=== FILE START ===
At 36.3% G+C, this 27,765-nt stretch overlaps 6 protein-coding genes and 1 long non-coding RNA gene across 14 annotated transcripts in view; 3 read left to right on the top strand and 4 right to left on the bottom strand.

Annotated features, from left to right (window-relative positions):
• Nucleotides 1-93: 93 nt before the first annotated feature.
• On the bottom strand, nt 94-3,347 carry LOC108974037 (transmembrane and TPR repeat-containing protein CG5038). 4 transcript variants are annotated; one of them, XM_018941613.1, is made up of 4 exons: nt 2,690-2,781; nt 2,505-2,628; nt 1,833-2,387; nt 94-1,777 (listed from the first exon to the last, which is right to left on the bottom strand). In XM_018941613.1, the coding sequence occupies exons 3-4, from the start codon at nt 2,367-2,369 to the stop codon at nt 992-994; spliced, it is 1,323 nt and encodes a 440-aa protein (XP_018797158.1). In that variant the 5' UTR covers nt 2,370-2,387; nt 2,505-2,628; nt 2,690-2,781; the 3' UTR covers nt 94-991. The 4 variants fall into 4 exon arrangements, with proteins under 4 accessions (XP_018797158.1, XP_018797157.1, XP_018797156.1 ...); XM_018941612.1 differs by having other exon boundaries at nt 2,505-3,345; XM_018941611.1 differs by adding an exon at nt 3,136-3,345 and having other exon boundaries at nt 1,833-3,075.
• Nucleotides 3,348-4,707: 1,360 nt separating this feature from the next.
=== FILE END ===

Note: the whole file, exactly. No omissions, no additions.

At 36.3% G+C, this 27,765-nt stretch overlaps 6 protein-coding genes and 1 long non-coding RNA gene across 14 annotated transcripts in view; 3 read left to right on the top strand and 4 right to left on the bottom strand.

Annotated features, from left to right (window-relative positions):
• Nucleotides 1-93: 93 nt before the first annotated feature.
• On the bottom strand, nt 94-3,347 carry LOC108974037 (transmembrane and TPR repeat-containing protein CG5038). 4 transcript variants are annotated; one of them, XM_018941613.1, is made up of 4 exons: nt 2,690-2,781; nt 2,505-2,628; nt 1,833-2,387; nt 94-1,777 (listed from the first exon to the last, which is right to left on the bottom strand). In XM_018941613.1, the coding sequence occupies exons 3-4, from the start codon at nt 2,367-2,369 to the stop codon at nt 992-994; spliced, it is 1,323 nt and encodes a 440-aa protein (XP_018797158.1). In that variant the 5' UTR covers nt 2,370-2,387; nt 2,505-2,628; nt 2,690-2,781; the 3' UTR covers nt 94-991. The 4 variants fall into 4 exon arrangements, with proteins under 4 accessions (XP_018797158.1, XP_018797157.1, XP_018797156.1 ...); XM_018941612.1 differs by having other exon boundaries at nt 2,505-3,345; XM_018941611.1 differs by adding an exon at nt 3,136-3,345 and having other exon boundaries at nt 1,833-3,075.
• Nucleotides 3,348-4,707: 1,360 nt separating this feature from the next.